My favorite way to test any e-reader is to see if I still like using it when my reading material isn’t exactly thrilling. For the past week, I’ve been using Amazon’s newest Kindle to get through a book called Oh Crap! Potty Training and I still like reading on it more than any Kindle I’ve tried.
Since its debut in 2007, each generation of the Kindle has added new features, but in many cases, these added extras can’t entice long-time Kindle owners to switch. For Amazon to truly impress us, it had to design a device that comes remarkably close to meeting the company’s goal of creating something that feels like digital paper. The Oasis is seriously impressive — and its $289.99 price may be the only thing that stops those long-time Kindle owners from switching.
The Kindle Oasis, which Amazon shipped last week, was designed for luxury and comfort, and it wasn’t until I started using it that I realized I hadn’t ever really enjoyed holding other e-readers. It all comes down to design: one edge of the Oasis is thicker than the other, so its center of gravity rests in whatever hand is holding it. The result? Reading from this Kindle feels less like holding a screen and more like holding a mini magazine with its pages folded back.
This trick only works if you use the Oasis without its cover — a point that’s particularly ironic since the Oasis ships with a cover. (The only other Kindle to come with a cover was the original Kindle back in 2007.) Even though I promise that you’ll read most comfortably on the Oasis without its cover, Amazon has good reason to include it: the cover jumps your battery life from two weeks without it to nine weeks with it. But there’s an unavoidably frustrating issue with the newest Kindle, even for long-time Kindle people who are enticed to buy: price. For $289.99, you may think you deserve a battery cover, dinner, and a nice bottle of wine with your Oasis. And this is the price for the low-end model with ads on its lock screen and Wi-Fi (not 3G). Compared to Amazon’s previous model, the Kindle Voyage, the Oasis costs nearly $100 more. The most expensive Oasis comes with 3G and no ads on its lock screen, but will set you back $379.99.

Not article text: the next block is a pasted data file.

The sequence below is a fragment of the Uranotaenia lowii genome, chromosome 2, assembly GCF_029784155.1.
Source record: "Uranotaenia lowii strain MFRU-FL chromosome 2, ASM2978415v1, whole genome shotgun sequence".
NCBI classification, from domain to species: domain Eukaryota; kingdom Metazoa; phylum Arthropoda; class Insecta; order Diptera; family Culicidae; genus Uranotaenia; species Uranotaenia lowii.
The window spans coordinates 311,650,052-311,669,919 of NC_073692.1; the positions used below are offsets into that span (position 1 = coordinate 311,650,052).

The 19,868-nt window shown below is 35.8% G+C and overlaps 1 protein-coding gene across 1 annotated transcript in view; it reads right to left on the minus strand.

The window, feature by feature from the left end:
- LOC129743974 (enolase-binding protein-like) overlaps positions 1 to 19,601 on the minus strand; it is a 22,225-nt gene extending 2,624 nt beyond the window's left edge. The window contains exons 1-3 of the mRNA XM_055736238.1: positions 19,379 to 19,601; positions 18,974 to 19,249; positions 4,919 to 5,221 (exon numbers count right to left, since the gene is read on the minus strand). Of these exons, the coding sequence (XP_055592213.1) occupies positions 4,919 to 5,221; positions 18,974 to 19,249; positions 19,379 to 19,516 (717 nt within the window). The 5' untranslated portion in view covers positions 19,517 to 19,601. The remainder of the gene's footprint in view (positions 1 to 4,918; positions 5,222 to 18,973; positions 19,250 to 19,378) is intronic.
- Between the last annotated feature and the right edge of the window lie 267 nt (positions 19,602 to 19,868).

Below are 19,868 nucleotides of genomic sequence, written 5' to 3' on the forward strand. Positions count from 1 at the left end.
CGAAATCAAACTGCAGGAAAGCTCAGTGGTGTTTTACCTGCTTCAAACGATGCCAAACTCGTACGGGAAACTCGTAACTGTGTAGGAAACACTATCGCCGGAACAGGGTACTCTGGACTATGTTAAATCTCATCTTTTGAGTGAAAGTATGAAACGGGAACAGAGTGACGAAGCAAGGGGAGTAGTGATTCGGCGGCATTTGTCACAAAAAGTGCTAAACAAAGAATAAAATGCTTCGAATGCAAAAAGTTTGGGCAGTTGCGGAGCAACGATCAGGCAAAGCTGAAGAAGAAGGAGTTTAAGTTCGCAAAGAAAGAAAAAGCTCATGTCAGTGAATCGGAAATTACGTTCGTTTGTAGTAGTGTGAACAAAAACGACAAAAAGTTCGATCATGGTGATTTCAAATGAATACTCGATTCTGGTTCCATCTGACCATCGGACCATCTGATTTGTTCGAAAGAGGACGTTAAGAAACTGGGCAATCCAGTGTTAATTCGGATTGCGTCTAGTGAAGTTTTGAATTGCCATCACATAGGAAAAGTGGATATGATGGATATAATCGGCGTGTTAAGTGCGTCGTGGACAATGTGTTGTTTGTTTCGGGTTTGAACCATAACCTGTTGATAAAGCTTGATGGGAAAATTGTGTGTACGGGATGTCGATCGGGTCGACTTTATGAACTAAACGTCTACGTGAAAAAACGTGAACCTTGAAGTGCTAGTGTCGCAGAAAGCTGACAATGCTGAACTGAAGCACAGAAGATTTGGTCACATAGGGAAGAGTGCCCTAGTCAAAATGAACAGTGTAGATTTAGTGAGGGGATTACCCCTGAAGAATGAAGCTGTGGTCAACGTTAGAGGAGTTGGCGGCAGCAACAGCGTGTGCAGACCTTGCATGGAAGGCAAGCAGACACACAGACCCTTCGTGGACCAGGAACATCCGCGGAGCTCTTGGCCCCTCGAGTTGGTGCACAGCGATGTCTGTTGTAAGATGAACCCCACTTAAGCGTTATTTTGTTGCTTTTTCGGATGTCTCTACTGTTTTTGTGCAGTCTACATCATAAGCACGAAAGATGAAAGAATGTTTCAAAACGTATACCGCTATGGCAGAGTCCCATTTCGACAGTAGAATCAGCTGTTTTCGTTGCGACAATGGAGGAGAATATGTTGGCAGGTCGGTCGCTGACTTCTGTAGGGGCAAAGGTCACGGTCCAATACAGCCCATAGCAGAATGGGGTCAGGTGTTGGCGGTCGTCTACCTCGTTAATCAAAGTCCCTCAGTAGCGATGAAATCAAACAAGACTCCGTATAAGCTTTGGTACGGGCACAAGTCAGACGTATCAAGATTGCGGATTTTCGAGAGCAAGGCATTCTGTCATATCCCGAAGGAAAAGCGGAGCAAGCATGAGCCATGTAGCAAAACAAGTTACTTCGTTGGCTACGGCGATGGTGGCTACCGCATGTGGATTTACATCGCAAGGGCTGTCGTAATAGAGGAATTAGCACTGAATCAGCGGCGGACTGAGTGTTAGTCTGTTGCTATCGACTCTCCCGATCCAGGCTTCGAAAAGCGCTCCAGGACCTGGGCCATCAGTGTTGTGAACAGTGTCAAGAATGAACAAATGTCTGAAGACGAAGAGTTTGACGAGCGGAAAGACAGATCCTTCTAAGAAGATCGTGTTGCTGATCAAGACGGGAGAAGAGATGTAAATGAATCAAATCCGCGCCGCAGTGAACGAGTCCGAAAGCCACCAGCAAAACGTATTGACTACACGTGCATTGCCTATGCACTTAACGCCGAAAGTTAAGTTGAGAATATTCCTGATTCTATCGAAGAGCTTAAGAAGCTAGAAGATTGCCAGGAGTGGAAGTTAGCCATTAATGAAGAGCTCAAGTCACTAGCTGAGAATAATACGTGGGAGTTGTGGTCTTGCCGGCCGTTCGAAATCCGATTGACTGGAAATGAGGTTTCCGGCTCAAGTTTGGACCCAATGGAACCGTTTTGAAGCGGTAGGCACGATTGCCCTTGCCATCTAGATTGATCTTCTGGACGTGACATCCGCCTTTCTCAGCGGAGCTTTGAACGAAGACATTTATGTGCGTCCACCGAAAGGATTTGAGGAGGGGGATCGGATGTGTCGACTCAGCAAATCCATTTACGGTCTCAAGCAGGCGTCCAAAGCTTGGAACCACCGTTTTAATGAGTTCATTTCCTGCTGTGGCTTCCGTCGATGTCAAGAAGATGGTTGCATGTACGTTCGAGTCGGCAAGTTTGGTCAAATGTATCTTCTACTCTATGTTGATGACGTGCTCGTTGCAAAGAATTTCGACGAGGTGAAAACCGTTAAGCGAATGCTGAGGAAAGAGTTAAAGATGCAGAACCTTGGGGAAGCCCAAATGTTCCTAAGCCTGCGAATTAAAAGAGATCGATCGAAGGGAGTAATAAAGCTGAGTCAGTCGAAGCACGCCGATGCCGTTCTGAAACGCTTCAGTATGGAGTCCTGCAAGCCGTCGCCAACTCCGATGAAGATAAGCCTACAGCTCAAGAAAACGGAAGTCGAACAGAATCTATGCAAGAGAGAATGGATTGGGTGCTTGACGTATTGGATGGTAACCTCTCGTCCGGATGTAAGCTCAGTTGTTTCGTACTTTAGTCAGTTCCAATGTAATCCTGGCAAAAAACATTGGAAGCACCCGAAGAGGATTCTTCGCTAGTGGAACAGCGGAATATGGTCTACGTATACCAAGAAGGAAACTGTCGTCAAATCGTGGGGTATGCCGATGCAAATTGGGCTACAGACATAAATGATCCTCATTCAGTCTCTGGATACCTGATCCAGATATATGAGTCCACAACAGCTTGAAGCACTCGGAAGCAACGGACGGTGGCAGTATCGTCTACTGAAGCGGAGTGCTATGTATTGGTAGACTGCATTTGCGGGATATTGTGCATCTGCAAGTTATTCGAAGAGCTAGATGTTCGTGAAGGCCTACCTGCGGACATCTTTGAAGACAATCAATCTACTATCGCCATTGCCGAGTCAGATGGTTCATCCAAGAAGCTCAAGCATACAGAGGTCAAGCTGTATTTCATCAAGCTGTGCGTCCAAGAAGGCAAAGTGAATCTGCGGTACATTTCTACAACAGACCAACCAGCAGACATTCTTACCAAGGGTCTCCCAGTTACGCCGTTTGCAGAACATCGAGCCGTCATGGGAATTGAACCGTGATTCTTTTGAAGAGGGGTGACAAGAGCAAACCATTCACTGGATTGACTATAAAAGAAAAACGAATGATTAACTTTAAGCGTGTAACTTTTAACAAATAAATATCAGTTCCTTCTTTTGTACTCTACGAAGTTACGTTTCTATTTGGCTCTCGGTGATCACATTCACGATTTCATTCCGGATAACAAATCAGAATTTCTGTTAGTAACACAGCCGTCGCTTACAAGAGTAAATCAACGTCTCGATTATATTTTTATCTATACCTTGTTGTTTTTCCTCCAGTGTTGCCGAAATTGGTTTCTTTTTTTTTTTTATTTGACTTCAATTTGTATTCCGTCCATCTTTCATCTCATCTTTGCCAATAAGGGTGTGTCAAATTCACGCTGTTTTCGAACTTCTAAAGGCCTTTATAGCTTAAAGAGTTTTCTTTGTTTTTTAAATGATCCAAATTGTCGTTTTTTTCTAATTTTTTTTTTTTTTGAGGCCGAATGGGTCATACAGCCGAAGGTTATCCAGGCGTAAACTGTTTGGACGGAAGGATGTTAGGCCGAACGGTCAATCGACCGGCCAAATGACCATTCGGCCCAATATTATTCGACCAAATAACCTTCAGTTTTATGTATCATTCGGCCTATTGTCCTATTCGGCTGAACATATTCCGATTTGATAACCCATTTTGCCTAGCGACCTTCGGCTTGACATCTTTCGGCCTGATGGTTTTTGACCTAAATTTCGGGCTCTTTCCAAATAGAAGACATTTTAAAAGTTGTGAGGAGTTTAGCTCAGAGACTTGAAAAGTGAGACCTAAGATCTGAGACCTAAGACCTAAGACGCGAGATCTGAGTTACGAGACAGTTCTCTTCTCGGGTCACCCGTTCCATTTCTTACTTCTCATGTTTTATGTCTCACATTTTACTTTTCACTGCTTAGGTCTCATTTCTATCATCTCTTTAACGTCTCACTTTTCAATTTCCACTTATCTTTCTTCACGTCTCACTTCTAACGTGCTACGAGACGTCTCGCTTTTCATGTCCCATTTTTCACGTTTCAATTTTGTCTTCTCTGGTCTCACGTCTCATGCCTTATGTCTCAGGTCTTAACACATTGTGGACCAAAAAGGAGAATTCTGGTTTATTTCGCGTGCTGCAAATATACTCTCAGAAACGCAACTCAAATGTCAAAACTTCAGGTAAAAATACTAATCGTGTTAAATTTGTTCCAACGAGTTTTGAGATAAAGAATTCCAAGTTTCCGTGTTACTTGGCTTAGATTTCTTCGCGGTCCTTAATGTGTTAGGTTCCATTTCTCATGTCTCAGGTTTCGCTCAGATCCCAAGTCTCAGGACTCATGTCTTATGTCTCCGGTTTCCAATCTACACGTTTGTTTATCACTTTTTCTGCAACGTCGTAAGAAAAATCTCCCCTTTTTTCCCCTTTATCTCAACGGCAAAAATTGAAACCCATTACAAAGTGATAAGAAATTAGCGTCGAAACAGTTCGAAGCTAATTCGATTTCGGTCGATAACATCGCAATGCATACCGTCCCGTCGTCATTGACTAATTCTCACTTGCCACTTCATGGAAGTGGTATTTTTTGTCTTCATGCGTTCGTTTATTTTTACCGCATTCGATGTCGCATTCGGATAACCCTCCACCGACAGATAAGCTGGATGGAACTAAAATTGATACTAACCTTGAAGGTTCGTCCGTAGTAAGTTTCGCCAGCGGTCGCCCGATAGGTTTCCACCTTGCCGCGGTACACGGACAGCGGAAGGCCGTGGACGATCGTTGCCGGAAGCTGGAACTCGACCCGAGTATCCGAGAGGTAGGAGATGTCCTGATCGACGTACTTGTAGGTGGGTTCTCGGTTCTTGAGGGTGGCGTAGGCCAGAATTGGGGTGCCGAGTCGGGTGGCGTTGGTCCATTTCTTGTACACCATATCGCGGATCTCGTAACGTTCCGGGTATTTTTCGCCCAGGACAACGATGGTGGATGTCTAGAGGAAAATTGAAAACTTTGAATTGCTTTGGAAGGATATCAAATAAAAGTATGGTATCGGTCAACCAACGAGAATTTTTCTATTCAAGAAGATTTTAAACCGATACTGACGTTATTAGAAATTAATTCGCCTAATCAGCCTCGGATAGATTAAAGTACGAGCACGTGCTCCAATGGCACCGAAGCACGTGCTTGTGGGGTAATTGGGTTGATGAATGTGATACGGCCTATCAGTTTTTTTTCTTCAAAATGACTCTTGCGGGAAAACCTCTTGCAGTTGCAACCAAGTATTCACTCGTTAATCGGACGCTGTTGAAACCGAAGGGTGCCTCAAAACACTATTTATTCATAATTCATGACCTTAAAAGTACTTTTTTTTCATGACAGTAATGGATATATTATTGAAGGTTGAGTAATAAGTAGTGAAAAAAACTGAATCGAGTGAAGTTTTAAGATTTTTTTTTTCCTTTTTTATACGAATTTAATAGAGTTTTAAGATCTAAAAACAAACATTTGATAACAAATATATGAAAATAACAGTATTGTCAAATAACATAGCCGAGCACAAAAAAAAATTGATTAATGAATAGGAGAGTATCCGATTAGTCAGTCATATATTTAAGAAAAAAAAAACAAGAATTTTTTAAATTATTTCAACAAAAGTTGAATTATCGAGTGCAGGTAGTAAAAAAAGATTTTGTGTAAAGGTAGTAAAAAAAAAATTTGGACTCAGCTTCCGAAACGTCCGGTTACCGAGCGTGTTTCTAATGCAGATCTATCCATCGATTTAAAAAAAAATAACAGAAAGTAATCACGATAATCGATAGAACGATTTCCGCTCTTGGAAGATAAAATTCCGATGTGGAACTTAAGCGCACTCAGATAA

I see the Kindle Oasis’ design as a plus, but long-time e-reading fans might need a little while to get used to it. As one of my friends said when he saw the Oasis, "It’s, uh, square." Though the Oasis isn’t an exact square, it definitely leans more square than rectangle. But its 6-inch screen size hasn’t changed. The overall build is 30 percent thinner and 20 percent lighter than the last Kindle — so light (4.6 ounces) that I panicked and thought it had fallen out of my bag at one point. Its thickest edge houses the battery, LED lights, and page-turn buttons, so you can only change pages with one hand at a time instead of using your right and left thumbs to page forward or back from either side of the screen like you can on the Kindle Voyage.
With page-turn buttons on just one side of this Kindle, what happens when you roll from your right side to left side in bed or at the beach and want to switch hands? The Oasis has a built-in accelerometer that flips the screen around so you’re not stuck reading upside down. And the page-turn buttons automatically switch positions, so the top button still pages forward and the bottom button still pages back (or however you want these programmed in Settings).